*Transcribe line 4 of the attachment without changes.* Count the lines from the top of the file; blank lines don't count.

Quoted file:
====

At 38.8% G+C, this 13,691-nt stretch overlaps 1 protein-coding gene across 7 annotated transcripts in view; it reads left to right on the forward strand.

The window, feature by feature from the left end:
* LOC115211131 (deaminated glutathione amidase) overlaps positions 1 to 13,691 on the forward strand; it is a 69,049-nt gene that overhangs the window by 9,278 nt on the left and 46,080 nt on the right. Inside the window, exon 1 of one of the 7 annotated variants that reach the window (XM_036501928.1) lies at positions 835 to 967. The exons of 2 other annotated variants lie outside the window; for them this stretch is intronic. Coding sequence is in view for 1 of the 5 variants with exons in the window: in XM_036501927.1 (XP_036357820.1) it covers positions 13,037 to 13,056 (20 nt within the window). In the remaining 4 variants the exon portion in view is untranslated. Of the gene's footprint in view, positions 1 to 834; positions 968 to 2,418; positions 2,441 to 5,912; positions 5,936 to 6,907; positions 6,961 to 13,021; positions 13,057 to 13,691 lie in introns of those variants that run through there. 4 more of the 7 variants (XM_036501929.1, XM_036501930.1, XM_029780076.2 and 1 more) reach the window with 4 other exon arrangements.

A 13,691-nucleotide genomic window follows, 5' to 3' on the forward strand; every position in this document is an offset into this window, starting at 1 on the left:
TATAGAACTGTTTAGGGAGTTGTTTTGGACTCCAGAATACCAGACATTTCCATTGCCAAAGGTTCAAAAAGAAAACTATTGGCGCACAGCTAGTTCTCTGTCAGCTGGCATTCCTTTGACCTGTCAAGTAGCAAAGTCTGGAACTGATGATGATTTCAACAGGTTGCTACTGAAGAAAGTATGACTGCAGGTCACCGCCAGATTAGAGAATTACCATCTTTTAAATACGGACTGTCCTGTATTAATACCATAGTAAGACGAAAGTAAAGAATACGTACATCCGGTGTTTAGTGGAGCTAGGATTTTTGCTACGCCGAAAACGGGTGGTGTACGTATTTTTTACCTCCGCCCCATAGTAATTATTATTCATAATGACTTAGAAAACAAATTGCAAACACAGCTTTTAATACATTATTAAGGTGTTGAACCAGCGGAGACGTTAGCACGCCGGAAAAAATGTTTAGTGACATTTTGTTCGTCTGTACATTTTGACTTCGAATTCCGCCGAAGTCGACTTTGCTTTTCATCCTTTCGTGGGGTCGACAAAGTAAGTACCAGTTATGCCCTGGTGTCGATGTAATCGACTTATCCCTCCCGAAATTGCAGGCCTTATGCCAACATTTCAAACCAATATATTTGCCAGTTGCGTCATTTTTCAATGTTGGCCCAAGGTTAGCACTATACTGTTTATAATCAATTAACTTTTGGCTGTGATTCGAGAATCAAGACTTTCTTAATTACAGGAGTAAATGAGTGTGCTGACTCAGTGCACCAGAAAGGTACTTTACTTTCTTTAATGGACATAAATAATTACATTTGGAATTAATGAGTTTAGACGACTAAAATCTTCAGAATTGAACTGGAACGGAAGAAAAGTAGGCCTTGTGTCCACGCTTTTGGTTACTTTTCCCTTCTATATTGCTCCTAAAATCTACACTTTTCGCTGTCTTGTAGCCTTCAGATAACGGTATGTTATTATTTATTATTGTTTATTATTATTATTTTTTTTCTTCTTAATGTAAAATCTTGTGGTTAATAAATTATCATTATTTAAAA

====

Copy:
A 13,691-nucleotide genomic window follows, 5' to 3' on the forward strand; every position in this document is an offset into this window, starting at 1 on the left: